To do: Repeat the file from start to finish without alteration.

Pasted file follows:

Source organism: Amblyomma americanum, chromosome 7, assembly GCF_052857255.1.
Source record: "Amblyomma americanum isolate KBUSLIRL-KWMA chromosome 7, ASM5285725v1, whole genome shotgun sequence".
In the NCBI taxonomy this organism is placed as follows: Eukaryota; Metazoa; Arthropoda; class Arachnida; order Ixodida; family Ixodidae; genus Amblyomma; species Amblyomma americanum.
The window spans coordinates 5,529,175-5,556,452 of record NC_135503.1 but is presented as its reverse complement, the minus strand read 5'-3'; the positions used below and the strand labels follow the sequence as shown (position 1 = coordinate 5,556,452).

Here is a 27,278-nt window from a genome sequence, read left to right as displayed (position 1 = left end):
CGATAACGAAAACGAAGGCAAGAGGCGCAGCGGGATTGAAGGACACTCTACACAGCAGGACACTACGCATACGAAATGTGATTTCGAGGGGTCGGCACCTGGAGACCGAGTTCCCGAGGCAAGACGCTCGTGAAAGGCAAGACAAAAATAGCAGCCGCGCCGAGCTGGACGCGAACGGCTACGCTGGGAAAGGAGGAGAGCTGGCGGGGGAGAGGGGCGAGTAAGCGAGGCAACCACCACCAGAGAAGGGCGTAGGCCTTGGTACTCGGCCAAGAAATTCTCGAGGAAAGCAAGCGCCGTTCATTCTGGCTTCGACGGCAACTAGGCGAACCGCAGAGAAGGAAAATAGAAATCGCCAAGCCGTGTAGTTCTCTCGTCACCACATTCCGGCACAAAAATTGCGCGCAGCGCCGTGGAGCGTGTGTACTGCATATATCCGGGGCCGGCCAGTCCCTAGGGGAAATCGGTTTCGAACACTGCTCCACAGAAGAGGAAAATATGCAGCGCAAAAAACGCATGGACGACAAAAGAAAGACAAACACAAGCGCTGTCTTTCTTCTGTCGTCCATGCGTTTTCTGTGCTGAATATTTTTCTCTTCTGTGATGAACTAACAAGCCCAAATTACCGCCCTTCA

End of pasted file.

Source organism: Amblyomma americanum, chromosome 7, assembly GCF_052857255.1.
Source record: "Amblyomma americanum isolate KBUSLIRL-KWMA chromosome 7, ASM5285725v1, whole genome shotgun sequence".
In the NCBI taxonomy this organism is placed as follows: Eukaryota; Metazoa; Arthropoda; class Arachnida; order Ixodida; family Ixodidae; genus Amblyomma; species Amblyomma americanum.
The window spans coordinates 5,529,175-5,556,452 of record NC_135503.1 but is presented as its reverse complement, the minus strand read 5'-3'; the positions used below and the strand labels follow the sequence as shown (position 1 = coordinate 5,556,452).

Here is a 27,278-nt window from a genome sequence, read left to right as displayed (position 1 = left end):
CGATAACGAAAACGAAGGCAAGAGGCGCAGCGGGATTGAAGGACACTCTACACAGCAGGACACTACGCATACGAAATGTGATTTCGAGGGGTCGGCACCTGGAGACCGAGTTCCCGAGGCAAGACGCTCGTGAAAGGCAAGACAAAAATAGCAGCCGCGCCGAGCTGGACGCGAACGGCTACGCTGGGAAAGGAGGAGAGCTGGCGGGGGAGAGGGGCGAGTAAGCGAGGCAACCACCACCAGAGAAGGGCGTAGGCCTTGGTACTCGGCCAAGAAATTCTCGAGGAAAGCAAGCGCCGTTCATTCTGGCTTCGACGGCAACTAGGCGAACCGCAGAGAAGGAAAATAGAAATCGCCAAGCCGTGTAGTTCTCTCGTCACCACATTCCGGCACAAAAATTGCGCGCAGCGCCGTGGAGCGTGTGTACTGCATATATCCGGGGCCGGCCAGTCCCTAGGGGAAATCGGTTTCGAACACTGCTCCACAGAAGAGGAAAATATGCAGCGCAAAAAACGCATGGACGACAAAAGAAAGACAAACACAAGCGCTGTCTTTCTTCTGTCGTCCATGCGTTTTCTGTGCTGAATATTTTTCTCTTCTGTGATGAACTAACAAGCCCAAATTACCGCCCTTCA